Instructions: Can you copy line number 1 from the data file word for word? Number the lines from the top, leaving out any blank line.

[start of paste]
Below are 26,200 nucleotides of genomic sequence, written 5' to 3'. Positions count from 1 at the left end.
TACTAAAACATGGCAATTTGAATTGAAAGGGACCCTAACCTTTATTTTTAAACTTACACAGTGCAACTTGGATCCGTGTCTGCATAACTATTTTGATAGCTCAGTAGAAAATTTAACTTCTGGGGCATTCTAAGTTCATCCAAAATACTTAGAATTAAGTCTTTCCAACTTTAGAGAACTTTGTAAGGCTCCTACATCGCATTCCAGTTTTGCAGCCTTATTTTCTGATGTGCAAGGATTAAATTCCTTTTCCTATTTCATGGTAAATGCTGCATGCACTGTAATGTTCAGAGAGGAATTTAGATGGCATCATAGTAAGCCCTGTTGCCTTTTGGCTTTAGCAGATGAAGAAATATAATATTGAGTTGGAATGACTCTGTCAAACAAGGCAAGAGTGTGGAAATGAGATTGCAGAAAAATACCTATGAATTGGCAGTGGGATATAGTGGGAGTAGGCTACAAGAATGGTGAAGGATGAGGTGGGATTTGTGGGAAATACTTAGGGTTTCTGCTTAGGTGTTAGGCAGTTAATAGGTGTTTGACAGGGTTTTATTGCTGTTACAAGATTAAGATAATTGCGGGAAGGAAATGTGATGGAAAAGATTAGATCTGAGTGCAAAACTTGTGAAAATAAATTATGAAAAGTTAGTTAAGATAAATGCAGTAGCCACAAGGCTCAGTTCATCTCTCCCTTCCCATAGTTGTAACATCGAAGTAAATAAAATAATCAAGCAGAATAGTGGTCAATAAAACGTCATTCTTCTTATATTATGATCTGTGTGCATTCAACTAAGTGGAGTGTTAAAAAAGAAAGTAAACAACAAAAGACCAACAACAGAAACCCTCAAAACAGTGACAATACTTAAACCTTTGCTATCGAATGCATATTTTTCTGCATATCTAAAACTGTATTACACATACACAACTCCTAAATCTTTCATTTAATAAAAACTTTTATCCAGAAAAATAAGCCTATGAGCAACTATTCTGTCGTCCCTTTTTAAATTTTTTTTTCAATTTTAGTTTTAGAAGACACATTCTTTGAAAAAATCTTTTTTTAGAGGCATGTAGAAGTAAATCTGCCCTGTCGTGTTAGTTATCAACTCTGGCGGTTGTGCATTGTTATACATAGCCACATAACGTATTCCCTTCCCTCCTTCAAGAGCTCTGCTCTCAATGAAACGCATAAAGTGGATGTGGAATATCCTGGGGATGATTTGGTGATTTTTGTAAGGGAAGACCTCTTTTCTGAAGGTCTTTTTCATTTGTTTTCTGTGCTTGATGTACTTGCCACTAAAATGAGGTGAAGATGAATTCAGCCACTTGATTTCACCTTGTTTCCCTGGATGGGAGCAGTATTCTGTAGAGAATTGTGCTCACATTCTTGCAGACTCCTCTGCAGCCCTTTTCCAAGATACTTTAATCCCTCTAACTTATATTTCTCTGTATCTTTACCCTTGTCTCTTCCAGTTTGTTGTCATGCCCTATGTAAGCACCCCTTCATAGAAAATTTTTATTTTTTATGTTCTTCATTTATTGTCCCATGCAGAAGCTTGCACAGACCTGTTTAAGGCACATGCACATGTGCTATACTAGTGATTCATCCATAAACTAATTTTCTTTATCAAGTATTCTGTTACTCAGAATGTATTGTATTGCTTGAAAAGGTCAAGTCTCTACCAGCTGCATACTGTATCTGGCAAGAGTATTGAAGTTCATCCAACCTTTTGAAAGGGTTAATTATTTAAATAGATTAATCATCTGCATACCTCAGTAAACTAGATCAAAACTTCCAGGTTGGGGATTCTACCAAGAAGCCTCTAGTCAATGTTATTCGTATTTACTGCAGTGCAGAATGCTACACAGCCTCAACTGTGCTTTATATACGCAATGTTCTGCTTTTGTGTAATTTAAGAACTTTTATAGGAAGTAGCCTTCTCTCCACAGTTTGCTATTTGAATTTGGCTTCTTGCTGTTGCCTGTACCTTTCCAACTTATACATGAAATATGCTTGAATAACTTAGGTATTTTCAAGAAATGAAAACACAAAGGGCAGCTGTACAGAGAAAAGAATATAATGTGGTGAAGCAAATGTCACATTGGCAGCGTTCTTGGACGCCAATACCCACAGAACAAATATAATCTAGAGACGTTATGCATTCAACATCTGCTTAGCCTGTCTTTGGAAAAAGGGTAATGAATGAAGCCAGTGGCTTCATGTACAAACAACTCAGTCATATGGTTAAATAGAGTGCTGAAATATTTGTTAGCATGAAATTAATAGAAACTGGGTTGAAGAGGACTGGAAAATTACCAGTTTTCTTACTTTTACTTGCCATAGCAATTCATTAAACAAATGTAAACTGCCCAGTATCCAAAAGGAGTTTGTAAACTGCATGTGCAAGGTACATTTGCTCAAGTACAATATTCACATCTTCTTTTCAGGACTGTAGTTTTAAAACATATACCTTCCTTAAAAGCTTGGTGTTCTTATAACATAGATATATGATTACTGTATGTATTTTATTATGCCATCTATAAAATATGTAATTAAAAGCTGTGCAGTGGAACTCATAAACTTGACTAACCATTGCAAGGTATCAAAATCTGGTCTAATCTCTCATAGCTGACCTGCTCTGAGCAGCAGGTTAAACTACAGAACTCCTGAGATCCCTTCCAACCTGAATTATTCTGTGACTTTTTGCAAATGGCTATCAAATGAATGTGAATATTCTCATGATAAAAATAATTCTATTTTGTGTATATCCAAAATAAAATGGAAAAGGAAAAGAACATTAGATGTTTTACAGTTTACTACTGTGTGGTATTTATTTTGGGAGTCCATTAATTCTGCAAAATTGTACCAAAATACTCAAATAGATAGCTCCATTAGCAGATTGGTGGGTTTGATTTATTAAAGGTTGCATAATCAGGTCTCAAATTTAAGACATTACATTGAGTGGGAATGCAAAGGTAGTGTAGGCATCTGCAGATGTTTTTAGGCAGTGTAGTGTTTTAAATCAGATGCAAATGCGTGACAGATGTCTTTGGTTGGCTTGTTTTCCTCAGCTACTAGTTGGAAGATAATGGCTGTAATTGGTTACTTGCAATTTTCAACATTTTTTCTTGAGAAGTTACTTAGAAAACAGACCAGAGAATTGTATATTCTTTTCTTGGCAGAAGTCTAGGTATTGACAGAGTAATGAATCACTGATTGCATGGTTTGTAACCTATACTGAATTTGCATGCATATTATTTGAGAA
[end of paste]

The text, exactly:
Below are 26,200 nucleotides of genomic sequence, written 5' to 3'. Positions count from 1 at the left end.